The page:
LOS ANGELES — Fragrance jewelry can be awkward merchandise to sell without a clear home in either the beauty or the accessories section at stores, but Lisa Hoffman is out to make it a must-have in both and has reeled in jeweler Tom Binns to help her do so with a new collaboration.
Binns is the first of several jewelers of differing price points and styles Hoffman said she plans to partner with to take “the whole concept up to another level. I’ve always been a huge fan of Tom’s jewelry. I was actually introduced to his jewelry when my husband [Dustin Hoffman] gave me a gift of one of his pieces. My husband was introduced by one of our daughters, who is a big fan,” she explained.
About a year ago, Hoffman visited Binns in his studio in the Los Angeles neighborhood of Venice to discuss with him the possibility of creating jewelry intended to carry scents. She said he was intrigued by the notion that jewelry and fragrance are worn on the same places on the body: the neck, décolletage and wrist. “What was so wonderful and thrilling for us was the organic connection between jewelry and fragrance,” said Hoffman.
It was a complicated process to get from idea to execution. In jewelry pieces, Hoffman’s scents — Japanese Agarwood, Madagascar Orchid, Tunisian Neroli, French Clary Sage and Tuscan Fig — are incorporated using beads made of wood flour, a sustainable agricultural by-product. Binns had to design pieces that could be opened repeatedly for fragrance wearers to add the beads and allowed the fragrance to disperse. The pieces also had to undergo scrutiny usually reserved for cosmetic packaging to guarantee the fragrance beads didn’t react badly to metal.
Ultimately, Binns settled on pod-shaped curved pendants that encased the beads and permitted scent to escape with Champagne bubble-like openings. “The visual was a timeless, classic design with a unique way of wearing a fragrance. It is a traditional practice in Eastern countries of having jewelry that incorporates fragrances. I wanted to take that medium and translate it into a modern language,” he said.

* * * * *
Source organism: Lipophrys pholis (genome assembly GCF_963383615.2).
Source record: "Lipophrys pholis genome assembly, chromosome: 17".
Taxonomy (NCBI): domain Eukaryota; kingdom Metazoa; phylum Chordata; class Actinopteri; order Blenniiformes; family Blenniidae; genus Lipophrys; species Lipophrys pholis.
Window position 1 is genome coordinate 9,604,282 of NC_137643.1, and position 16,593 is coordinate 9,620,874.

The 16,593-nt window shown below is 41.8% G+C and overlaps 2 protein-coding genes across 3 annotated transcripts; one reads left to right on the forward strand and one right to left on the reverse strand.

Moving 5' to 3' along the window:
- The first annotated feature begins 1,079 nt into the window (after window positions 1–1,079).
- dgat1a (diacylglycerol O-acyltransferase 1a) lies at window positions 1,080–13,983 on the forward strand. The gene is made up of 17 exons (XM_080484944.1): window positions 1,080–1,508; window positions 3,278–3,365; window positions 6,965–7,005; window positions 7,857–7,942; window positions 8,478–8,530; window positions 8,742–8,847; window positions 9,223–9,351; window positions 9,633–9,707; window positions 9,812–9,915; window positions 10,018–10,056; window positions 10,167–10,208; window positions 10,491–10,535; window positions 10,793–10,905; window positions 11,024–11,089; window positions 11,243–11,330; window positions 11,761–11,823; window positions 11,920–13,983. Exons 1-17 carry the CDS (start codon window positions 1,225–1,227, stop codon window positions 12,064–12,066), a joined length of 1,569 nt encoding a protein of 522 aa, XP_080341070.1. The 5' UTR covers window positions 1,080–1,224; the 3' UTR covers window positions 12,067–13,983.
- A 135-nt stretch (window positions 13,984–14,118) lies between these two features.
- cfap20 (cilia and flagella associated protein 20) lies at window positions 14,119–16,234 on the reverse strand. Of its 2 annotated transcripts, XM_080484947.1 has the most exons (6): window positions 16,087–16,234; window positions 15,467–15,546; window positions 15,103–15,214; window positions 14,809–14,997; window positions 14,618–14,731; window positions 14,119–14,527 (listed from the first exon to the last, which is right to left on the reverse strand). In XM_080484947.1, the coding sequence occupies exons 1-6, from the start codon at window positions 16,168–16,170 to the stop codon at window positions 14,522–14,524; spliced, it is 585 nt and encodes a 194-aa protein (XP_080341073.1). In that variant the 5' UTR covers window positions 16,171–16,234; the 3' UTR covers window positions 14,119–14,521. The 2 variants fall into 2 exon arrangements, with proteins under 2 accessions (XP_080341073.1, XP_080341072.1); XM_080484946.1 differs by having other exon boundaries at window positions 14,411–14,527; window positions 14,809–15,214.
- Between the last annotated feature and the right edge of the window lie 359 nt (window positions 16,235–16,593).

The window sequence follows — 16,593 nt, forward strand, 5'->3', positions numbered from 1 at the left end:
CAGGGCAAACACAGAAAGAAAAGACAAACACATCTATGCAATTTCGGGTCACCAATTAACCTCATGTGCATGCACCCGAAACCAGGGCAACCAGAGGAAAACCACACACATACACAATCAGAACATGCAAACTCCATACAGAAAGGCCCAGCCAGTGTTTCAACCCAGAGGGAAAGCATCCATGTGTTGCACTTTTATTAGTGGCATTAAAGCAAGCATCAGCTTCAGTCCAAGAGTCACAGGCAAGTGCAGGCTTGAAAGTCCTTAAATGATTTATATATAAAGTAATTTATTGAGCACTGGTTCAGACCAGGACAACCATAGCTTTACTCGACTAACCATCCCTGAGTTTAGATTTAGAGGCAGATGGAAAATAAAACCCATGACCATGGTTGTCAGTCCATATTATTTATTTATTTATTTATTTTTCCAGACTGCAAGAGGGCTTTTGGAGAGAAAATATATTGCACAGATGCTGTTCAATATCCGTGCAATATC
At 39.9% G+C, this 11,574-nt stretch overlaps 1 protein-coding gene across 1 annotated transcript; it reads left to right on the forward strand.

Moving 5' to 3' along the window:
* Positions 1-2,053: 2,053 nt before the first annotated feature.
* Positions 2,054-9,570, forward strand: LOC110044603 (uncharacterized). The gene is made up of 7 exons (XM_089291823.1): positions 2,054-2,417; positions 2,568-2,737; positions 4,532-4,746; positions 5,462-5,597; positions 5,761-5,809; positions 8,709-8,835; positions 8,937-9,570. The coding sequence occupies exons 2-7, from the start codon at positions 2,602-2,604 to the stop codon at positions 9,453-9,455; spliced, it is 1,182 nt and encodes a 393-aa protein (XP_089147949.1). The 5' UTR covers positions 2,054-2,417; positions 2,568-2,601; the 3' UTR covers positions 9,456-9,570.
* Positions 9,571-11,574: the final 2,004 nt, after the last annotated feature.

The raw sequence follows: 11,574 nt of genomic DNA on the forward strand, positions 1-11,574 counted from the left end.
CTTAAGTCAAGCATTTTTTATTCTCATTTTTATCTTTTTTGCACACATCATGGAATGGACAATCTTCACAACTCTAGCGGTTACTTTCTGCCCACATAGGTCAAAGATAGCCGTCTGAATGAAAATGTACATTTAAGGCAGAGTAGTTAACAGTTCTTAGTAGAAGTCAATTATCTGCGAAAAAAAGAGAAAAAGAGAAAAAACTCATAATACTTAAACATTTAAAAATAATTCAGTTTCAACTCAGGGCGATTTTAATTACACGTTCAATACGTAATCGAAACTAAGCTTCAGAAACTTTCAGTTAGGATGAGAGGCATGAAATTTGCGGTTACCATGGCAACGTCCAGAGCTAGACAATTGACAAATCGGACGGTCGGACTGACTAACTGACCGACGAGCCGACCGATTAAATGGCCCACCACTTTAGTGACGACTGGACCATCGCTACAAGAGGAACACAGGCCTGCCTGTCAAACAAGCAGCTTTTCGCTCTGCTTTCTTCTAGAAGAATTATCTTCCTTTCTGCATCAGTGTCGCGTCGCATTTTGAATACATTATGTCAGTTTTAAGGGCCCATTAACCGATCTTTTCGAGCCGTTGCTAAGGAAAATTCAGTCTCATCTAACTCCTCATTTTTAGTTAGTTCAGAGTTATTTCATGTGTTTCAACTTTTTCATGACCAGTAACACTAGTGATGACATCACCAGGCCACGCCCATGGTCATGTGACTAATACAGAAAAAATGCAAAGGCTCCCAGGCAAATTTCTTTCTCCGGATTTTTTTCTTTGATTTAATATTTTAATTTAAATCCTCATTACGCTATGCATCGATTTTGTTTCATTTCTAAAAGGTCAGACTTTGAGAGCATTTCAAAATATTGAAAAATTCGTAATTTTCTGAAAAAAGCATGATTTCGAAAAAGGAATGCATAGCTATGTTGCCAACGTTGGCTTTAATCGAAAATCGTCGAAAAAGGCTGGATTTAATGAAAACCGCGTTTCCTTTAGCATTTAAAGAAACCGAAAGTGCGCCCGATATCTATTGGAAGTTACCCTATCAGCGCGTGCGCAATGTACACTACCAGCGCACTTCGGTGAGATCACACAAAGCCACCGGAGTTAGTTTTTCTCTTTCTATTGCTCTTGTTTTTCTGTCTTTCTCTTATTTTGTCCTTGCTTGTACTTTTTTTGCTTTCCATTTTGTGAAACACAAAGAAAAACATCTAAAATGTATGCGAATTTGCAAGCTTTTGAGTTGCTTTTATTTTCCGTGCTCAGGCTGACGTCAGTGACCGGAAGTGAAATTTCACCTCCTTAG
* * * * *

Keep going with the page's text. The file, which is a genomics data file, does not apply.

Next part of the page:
The $250 pendants, which are available in five metal varieties that correspond to Hoffman’s five scents and are paired with jars of refillable fragrance beads, will sell starting this month at Binns’ store in New York and on lisahoffmanbeauty.com. Cuffs for $300 and earrings for $200 will follow in November and January, respectively.
Hoffman, who launched Lisa Hoffman Beauty fragrance jewelry pieces in 2011, emphasized fragrance jewelry appeals to women because it can be taken off at times when fragrance isn’t desirable (such as during an exercise class) and put back on when it is (like for a date.) “There were situations throughout the day where I wanted more fragrance or less fragrance, and I wasn’t near a shower, and my fragrance hadn’t worn out. It filled this need for me,” she said. “The more I talked to women I learned it would fill a need for so many of us who were running to workout classes or to our jobs.”
Although store buyers may be uncertain about fragrance jewelry if they aren’t familiar with it, Joan Sutton, vice president of development at Lisa Hoffman Beauty, underscored it has the potential to engage jewelry customers with fragrance and vice versa. “Lisa is breaking a boundary here bridging together two different markets — jewelry and fragrance. So, marketing wise, it is interesting because it crosses categories. You are penetrating different customers,” she said. “That is really exciting for the industry because it means more business.”